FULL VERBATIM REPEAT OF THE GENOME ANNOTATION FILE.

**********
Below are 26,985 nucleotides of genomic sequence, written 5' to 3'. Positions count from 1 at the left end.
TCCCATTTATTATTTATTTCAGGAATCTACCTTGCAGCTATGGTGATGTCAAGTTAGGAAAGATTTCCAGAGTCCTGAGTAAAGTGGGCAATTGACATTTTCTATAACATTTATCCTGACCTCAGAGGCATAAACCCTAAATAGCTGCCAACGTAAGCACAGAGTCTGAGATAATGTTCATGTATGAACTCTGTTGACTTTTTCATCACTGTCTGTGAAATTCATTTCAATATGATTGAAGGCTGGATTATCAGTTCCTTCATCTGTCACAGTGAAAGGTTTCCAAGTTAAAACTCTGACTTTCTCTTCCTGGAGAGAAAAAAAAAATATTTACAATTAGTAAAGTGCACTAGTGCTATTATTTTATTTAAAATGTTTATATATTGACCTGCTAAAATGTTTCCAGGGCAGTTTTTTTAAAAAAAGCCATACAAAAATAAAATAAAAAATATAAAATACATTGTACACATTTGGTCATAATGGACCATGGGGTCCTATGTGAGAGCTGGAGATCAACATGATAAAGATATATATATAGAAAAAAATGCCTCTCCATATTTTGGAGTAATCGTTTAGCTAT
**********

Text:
Below are 26,985 nucleotides of genomic sequence, written 5' to 3'. Positions count from 1 at the left end.
TCCCATTTATTATTTATTTCAGGAATCTACCTTGCAGCTATGGTGATGTCAAGTTAGGAAAGATTTCCAGAGTCCTGAGTAAAGTGGGCAATTGACATTTTCTATAACATTTATCCTGACCTCAGAGGCATAAACCCTAAATAGCTGCCAACGTAAGCACAGAGTCTGAGATAATGTTCATGTATGAACTCTGTTGACTTTTTCATCACTGTCTGTGAAATTCATTTCAATATGATTGAAGGCTGGATTATCAGTTCCTTCATCTGTCACAGTGAAAGGTTTCCAAGTTAAAACTCTGACTTTCTCTTCCTGGAGAGAAAAAAAAAATATTTACAATTAGTAAAGTGCACTAGTGCTATTATTTTATTTAAAATGTTTATATATTGACCTGCTAAAATGTTTCCAGGGCAGTTTTTTTAAAAAAAGCCATACAAAAATAAAATAAAAAATATAAAATACATTGTACACATTTGGTCATAATGGACCATGGGGTCCTATGTGAGAGCTGGAGATCAACATGATAAAGATATATATATAGAAAAAAATGCCTCTCCATATTTTGGAGTAATCGTTTAGCTAT